The Junior and Infant schools are ideally situated in the geographic centre of the village have recently been expanded to cater for an increasing population; both have thriving support groups and welcome the participation of parents, the annual summer fair being a successful feature of the extra-curricular activity. 
Youngsters from Denmead often continue education at nearby Cowplain and Crookhorn schools at Waterlooville; Oakland's RC school is also situated in the Waterlooville area. 

Local Recreation and Sports Facilities

The parish provides plenty of opportunity for recreation. The King Georges Playing Field with its new pavilion has pitches for football, cricket and basket-ball as well as tennis courts and a skate park. There is also a thriving village bowls club. The dog-free children's play area comprises some of the best play equipment in the vicinity and is approached along traffic free greenways from most parts of the village.


Walkers can discover Denmead's numerous network of footpaths round the village (map with this guide); apart from Wayfarers Walk a long distance path which passes through the village centre, there are interesting rambles to enjoy in Creech Wood to the south of the village which is a fragment of the ancient Forest of Bere which once covered the whole area. The woods and lanes are also enjoyed by horse riders, a popular local activity.

Clubs Galore:

Social activities and groups have burgeoned in recent years with the village Memorial hall heavily booked most of the time, as is All Saints Church Hall. Both are in the village centre and cater for an enormous range of activities to suit all tastes (details available monthly in the parish chronicle). The Community Centre (formerly the Old School), is a short distance west of the village centre towards Hambledon and houses a range of social, recreational, cultural and educational activities organised by a hardworking team on a mainly voluntary basis with the oversight of a part-time paid manager. Facilities for parents and families have developed fast with a number of pre-school and nursery groups thriving in the village; youngsters in the older age ranges are catered for by a youth club and by very well attended Scout and Brownie groups, with the Scouts having their own hut in Tanners Lane.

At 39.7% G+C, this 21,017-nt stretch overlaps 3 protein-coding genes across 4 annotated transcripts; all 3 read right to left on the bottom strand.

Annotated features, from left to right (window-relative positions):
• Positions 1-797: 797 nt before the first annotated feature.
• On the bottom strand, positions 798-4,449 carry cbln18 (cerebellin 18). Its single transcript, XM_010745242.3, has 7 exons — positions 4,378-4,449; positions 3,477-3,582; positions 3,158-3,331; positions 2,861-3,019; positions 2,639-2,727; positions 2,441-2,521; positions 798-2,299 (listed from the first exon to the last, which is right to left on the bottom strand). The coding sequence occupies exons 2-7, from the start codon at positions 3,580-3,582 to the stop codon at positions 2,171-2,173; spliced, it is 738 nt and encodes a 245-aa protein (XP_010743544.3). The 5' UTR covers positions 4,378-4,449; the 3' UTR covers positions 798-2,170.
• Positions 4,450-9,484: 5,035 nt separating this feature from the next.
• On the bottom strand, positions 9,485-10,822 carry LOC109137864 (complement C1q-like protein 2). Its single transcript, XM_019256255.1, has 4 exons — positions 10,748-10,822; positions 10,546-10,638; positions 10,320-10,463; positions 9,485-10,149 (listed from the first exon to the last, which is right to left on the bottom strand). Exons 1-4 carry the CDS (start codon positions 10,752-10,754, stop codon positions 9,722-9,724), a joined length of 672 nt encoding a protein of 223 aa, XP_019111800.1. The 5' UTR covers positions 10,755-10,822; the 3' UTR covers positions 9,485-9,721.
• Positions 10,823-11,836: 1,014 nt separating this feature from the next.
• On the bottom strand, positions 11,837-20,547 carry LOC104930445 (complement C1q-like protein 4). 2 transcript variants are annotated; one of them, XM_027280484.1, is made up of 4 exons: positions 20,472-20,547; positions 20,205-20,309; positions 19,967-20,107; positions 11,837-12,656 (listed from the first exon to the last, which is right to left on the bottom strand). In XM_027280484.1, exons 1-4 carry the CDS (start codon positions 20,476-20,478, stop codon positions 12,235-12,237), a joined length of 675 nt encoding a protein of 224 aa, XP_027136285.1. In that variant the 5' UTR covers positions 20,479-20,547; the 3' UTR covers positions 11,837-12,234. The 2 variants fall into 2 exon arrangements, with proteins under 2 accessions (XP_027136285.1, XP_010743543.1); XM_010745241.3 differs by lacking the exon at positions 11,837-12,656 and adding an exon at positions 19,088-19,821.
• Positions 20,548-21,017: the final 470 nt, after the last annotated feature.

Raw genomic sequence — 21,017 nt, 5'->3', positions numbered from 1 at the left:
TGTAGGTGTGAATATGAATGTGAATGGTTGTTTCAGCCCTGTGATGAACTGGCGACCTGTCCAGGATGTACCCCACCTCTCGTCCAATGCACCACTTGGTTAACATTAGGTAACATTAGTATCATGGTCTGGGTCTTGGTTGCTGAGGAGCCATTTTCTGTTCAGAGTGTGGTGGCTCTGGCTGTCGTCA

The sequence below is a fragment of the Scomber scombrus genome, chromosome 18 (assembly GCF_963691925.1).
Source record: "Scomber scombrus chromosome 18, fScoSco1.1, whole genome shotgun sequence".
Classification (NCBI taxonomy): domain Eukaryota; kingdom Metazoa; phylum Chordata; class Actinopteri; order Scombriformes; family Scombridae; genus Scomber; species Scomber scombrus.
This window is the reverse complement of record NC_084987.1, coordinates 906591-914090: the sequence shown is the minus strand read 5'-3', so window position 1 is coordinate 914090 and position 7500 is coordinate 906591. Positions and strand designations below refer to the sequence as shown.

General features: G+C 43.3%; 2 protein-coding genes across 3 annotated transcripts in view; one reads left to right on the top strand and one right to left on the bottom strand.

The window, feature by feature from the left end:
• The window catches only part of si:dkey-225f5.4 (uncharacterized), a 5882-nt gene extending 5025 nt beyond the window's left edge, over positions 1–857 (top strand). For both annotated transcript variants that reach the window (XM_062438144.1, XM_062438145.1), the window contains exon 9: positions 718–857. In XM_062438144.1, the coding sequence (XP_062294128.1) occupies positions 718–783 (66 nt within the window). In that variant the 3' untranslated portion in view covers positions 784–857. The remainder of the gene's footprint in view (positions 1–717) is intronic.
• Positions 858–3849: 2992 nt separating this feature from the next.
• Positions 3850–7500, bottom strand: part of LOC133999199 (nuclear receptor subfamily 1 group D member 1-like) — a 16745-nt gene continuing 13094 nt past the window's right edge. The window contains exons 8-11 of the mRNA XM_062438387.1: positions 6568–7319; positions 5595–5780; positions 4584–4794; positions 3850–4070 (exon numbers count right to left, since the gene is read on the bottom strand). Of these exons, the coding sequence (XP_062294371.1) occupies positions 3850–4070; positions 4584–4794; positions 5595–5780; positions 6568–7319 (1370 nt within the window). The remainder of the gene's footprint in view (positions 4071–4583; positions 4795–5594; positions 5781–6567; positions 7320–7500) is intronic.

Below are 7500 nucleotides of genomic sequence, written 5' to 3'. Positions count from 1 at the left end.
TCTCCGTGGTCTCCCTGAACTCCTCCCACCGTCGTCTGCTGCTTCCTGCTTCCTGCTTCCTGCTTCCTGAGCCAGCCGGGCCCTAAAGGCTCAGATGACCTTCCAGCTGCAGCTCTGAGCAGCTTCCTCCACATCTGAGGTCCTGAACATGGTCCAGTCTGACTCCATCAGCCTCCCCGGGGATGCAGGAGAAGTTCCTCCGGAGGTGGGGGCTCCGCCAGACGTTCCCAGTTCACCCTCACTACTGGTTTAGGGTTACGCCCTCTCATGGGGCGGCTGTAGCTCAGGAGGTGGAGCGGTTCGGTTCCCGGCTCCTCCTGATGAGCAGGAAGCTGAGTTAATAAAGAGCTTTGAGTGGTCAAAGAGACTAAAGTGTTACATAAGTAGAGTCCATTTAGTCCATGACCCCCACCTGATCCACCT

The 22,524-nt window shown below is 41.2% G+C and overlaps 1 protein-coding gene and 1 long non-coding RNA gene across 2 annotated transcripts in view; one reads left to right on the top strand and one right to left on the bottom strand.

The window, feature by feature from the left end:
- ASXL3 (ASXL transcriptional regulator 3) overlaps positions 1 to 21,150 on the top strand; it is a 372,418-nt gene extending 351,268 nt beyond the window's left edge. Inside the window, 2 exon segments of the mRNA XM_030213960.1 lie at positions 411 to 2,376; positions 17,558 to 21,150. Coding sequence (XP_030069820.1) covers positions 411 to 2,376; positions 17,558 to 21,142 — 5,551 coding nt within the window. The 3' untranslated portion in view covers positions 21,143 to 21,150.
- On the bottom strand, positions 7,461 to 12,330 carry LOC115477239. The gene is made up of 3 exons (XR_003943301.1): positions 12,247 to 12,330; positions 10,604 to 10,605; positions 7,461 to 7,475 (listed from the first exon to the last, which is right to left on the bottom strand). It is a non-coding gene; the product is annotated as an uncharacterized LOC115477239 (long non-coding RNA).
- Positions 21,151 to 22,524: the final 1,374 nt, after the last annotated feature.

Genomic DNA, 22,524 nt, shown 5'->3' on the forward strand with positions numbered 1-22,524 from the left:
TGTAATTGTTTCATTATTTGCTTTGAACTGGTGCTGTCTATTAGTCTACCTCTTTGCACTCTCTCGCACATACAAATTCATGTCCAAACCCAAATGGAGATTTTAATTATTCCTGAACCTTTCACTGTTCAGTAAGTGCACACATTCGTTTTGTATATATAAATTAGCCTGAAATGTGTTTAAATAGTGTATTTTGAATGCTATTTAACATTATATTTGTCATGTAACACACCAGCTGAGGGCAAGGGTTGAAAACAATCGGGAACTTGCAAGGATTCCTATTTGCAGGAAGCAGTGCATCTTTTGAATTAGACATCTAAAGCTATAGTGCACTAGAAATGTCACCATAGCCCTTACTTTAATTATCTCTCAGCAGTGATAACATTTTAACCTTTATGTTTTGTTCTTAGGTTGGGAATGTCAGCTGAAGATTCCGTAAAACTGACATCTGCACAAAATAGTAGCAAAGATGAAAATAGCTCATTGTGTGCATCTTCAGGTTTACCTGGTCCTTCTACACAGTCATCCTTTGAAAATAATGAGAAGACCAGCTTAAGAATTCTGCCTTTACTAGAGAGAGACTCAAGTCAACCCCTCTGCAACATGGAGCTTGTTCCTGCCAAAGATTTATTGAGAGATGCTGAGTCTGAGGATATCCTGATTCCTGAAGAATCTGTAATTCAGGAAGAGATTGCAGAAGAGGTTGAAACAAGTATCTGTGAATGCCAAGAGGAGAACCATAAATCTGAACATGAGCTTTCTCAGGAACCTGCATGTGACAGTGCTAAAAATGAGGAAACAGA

The French Connection

At dual ceremonies in France and Denmead in 1994 the village was twinned with the southern French town of St. George les Baillargeaux near Poitiers; since that time villagers from both communities have kept a steady flow of visits and events fostered by a lively village twinning association to which new members are always welcome. 

Parish and Local Government

Denmead's parish council consists of some thirteen members including a Chairman and Vice-Chairman who meet at six-weekly intervals on a Wednesday in the Old School. Except for occasional expenses parish councillors are unpaid. The four main committees also meet six weekly except the planning committee which meets every three weeks. Sub-committees and working parties supplement the work of the main council. In total there is an average of between 60 and 70 meetings each year. The parish council is usually the first point of reference for local matters from street lighting to new developments, though major decisions are made by the 'district' council which is the confusingly named Winchester City Council, or by Hampshire County Council.

The parish council employs a number of staff both full and part-time. A parish clerk, deputy clerk, financial officer and committee clerk together with a number of groundsmen under a head groundsman are employed to maintain the village's extensive landscaped areas. Around £124,000 is needed each year to administer and maintain the village's many amenities.

Residents are welcome to attend at all deliberations of the council and committees (other than on those rare occasions when the public are excluded by special resolution) and can speak at the 'public session' during the meeting. The village elects three members to Winchester City Council and in conjunction with neighbouring parishes, one member to Hampshire County Council. The parish is a part of the Winchester parliamentary constituency. The parish council's quarterly publication 'Denmead Scene', aimed at keeping villagers up to date with current events is delivered to all households in the village. It can also be found on the Parish Council's website.